The investigation began in March 2016 after resident Don Bettencourt reported that an email that was written by his wife Jan Bettencourt to a friend had apparently been altered and forwarded on to other residents just days before the school board elections.

The changes made Jan Bettencourt, who was running against two other candidates to fill two vacant school board seats, made her “look bad” by attributing disparaging remarks to her about someone who was seeking a different school board position: “I seriously question (her) integrity or motives,” were some of the added words. “Is this a popularity contest for her?”

The altered email went out while many people were enjoying a local basketball game and the caused an “immediate backlash against her,” Jan Bettencourt said.

At the time, Furlong’s wife Heather Furlong and another candidate were running with Jan Bettencourt, hoping to fill two vacant seats on the Sunapee school board. Heather Furlong and the other candidate were elected but Jan Bettencourt came in third. (Heather Furlong resigned after her husband’s arrest.)

“After the Chief literally threatened that he would send Mr. Gaw to jail, Mr. Gaw broke down,” and implicated Furlong, according to the court document.


In March 2017, Joseph Furlong was arrested and charged with six counts related to forgery and making a false statement to the police. An alleged accomplice, Adam Gaw of Manchester, was also arrested and charged in the case.

Last month, the original charges against Furlong were dropped and the three newer ones instituted. Days later, his lawyer, James D. Rosenberg of Shaheen & Gordon of Concord, asked the court to dismiss all the charges because the new ones reflected a new legal approach, and Furlong was not properly notified of the switch in a timely manner.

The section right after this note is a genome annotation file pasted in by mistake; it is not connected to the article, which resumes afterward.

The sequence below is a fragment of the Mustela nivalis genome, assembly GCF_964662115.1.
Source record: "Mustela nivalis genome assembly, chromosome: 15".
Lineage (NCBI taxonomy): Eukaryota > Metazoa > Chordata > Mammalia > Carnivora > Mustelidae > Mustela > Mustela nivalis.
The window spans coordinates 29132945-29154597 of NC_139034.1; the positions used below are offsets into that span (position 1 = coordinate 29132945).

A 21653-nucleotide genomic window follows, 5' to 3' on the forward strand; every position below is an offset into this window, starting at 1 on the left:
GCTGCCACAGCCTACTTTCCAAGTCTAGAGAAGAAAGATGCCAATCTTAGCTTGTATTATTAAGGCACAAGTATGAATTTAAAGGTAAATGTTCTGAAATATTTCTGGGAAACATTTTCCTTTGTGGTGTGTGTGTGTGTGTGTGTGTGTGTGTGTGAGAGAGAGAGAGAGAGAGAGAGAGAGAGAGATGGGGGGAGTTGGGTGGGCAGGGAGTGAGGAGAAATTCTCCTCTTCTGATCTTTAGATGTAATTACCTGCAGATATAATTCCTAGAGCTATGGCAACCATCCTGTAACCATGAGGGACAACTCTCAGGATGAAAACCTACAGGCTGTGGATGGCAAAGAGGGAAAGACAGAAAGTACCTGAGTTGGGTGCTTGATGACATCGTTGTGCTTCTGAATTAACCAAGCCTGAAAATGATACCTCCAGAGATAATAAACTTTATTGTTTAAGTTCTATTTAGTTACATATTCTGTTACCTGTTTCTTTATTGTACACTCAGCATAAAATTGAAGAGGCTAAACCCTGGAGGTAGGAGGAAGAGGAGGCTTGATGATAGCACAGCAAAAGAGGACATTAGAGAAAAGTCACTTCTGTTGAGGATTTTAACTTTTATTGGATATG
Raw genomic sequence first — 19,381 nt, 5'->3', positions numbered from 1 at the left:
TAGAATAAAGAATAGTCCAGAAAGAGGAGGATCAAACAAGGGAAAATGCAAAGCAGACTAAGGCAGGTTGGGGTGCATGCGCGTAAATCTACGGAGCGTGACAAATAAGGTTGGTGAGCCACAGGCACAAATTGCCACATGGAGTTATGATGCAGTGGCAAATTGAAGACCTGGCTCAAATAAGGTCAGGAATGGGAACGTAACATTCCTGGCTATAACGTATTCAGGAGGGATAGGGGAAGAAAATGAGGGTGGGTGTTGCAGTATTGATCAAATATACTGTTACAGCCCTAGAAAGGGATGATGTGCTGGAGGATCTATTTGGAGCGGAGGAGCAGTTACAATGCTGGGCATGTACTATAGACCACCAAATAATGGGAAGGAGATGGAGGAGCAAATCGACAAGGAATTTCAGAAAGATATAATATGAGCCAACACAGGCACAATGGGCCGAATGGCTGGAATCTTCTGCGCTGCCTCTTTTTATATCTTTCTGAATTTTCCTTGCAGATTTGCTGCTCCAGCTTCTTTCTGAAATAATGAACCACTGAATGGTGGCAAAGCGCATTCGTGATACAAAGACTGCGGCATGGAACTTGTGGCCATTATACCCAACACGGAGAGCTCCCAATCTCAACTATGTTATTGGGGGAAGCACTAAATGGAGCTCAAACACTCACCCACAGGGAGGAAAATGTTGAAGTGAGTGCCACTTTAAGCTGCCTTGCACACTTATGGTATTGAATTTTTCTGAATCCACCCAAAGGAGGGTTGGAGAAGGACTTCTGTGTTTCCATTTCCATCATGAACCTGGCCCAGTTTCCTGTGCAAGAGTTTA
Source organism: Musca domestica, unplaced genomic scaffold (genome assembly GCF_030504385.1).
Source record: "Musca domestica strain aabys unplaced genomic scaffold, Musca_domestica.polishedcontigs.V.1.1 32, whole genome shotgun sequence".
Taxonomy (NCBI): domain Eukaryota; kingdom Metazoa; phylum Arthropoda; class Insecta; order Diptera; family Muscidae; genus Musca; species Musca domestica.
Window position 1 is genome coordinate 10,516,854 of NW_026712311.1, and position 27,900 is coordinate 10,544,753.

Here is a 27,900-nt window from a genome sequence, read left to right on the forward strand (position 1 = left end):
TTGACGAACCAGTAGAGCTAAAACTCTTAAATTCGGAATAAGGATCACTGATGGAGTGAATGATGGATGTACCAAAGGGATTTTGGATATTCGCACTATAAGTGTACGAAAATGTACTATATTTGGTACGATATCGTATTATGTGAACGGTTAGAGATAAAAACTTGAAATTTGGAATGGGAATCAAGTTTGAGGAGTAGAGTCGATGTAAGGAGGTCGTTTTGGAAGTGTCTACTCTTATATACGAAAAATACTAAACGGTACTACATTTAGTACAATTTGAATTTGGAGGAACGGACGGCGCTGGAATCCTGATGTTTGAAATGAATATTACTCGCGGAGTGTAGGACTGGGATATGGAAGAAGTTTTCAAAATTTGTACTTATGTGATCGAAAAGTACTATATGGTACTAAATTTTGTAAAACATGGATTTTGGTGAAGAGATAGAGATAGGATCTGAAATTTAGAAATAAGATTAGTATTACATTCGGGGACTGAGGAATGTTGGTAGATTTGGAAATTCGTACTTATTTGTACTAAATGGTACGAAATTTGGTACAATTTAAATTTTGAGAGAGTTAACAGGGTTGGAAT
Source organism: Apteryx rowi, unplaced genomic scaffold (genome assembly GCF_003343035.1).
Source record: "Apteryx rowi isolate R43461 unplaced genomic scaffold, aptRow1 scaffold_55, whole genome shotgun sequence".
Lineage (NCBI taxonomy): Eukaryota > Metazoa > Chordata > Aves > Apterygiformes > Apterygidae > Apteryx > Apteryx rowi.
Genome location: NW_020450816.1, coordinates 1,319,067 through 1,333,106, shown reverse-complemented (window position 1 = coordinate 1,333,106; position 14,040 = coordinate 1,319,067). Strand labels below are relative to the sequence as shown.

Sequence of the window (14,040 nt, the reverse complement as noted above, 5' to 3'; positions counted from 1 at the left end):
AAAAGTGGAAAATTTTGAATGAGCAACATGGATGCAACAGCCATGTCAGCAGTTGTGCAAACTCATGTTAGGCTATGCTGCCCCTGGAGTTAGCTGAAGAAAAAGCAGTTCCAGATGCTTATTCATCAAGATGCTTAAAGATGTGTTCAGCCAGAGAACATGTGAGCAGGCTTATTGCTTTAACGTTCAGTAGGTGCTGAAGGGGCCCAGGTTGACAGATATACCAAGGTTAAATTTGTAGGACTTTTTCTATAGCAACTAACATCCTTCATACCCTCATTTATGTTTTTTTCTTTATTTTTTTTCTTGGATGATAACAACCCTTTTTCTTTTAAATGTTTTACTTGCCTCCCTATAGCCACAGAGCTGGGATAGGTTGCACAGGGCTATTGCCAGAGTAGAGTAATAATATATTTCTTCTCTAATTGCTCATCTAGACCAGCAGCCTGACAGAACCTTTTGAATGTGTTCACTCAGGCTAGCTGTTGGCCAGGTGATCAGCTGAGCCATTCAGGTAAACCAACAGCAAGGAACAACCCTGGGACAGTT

The newer charges, according to Rosenberg, claim that it was Gaw, not Furlong, who sent out the doctored email, and that Furlong was only an accomplice.

In addition, Gaw’s confession that Furlong had played a role in doctoring and sending out the email was in question, according to Rosenberg.

The Manchester man made the connection only after Chief Cahill “engaged in blistering interrogation of Mr. Gaw, urging him to implicate (Furlong), and stating things like: ‘I have a hard time believing that you masterminded this whole thing;” ‘‘You’re taking the fall for somebody, and you’re digging a hole deeper for yourself, creating more problems for yourself”; and ‘You’re going to jail for this, do you understand that?’”

“After the Chief literally threatened that he would send Mr. Gaw to jail, Mr. Gaw broke down,” and implicated Furlong, according to the court document.